Yes! Yes! Yippee! Something has changed between Harry and Voldemort, and it is related to the mystery of the scar. The scar then figures in more of the prophecy than the part “the Dark Lord will mark him as his equal.” It makes sense that there should be a relationship between these two mysteries, doesn’t it? The Prophecy applies to both Harry and Voldemort: It is all about the connection between them. It would make at least artistic sense that there should be a more practical relationship between the scar and the prophecy, both of which are concerned with the connection between Harry and Voldemort. The scar is very possibly present also in the statement “for neither can live while the other survives.” And if it is, what fearsome moment of crisis does the scar still have in store for us?
Perhaps we can make an educated guess. We have watched the connection between Harry and Voldemort become progressively stronger with the passing of time. I couldn’t help noticing that it wasn’t just the passing of time that strengthened the connection. There has been a direct correlation between the connection becoming stronger and Voldemort getting stronger – and perhaps also Harry.
Do you remember the good old days when we didn’t know Harry’s scar hurt? And then, when Voldemort began to get just a little stronger, with unicorn blood and Quirrell as host, Harry’s scar shot with pain in Voldemort’s presence. That scar comes alive as Voldemort comes closer to rejoining the living, like an aerial catching signals, faint at first, but getting stronger and stronger. Then, in Harry Potter and the Goblet of Fire, Harry has his dream. By then, Voldemort had acquired a “protobody” that could hold a wand (how? wondered Dumbledore) and perform the Cruciatus Curse, the Killing Curse, and a powerful spell on Bertha Jorkins. When Voldemort finally acquires a full body, sure enough, we celebrate the event in Harry Potter and the Order of the Phoenix with a full-blown picture of the intensified connection. Harry now reads Voldemort’s moods, feeling when he is pleased and when he is enraged. His scar hurts all the time although Voldemort is not there. (I know, part of this seems due to Occlumency lessons, but these didn’t add anything really that wasn’t already there, except a higher frequency of occurrences). Harry’s dreams take him regularly in Voldemort’s mind. This is no life… but have we seen everything? Have we seen the real danger yet?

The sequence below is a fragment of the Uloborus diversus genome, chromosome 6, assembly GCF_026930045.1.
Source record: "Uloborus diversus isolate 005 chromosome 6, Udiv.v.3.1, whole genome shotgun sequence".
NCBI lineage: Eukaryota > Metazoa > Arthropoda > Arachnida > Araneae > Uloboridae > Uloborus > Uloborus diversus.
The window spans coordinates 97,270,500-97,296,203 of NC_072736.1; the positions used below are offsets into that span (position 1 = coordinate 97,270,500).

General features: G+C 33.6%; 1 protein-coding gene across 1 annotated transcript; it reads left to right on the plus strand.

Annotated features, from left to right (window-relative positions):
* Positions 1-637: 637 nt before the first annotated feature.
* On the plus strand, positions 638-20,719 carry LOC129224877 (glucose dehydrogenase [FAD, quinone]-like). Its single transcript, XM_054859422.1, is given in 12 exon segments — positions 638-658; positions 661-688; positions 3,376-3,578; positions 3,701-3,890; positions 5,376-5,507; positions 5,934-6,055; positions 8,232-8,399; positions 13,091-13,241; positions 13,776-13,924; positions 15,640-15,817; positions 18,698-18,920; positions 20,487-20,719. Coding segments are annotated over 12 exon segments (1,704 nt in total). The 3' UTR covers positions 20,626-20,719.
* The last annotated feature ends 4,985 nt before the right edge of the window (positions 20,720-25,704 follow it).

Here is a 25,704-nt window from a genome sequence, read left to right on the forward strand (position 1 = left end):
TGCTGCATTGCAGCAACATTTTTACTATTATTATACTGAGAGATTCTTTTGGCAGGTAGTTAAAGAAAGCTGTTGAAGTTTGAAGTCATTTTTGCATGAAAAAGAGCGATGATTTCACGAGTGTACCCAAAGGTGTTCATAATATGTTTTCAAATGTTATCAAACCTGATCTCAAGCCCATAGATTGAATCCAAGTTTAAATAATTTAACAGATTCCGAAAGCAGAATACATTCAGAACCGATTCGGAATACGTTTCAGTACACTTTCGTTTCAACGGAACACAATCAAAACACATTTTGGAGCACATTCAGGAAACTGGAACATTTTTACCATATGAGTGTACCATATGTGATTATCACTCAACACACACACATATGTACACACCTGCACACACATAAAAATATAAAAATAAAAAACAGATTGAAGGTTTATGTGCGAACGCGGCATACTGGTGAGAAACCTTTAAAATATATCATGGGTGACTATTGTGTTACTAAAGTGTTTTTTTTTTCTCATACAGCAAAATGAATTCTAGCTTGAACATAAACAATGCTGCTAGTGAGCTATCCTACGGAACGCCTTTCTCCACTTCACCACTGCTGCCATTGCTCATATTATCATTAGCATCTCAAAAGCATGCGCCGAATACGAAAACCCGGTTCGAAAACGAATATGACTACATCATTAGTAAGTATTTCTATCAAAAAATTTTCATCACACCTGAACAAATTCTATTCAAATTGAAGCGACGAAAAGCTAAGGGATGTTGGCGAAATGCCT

Now is the time to consider some troubling unforgettable details I left out concerning the connection between Harry and Voldemort:
1. Harry possessed an owl in one of his visions (or was he really riding on the owl’s back as he felt? how?)
2. Harry joins Voldemort in possessing Nagini in the Department of Mysteries.
3. In a vision Harry saw and spoke with Voldemort’s eyes and thoughts.
4. During his OWL history exam, Harry performed (?) Legilimency on a fellow student.
5. Voldemort possessed Harry in MoM.
6. Dumbledore wanted very much to know Harry’s point of view when he was in Nagini.
7. Dumbledore seemed very interested in the question “but in essence divided?”
8. Dumbledore know before seeing Harry in Order of the Phoenix that Voldemort would be staring out of his eyes (i.e., Dumbledore knew the connection was getting stronger).
9. Harry is saved by the “power” that annuls the scar in a way. Harry must also learn Occlumency. Do we want to close the scar or exploit it? Will the scar be closed up or used to its max in the final confrontation with Voldemort?
I think these questions can point us in plausible directions. Although I don’t exclude the possibility of a climax with a “closed scar,” I will suppose a climax with an “open scar.”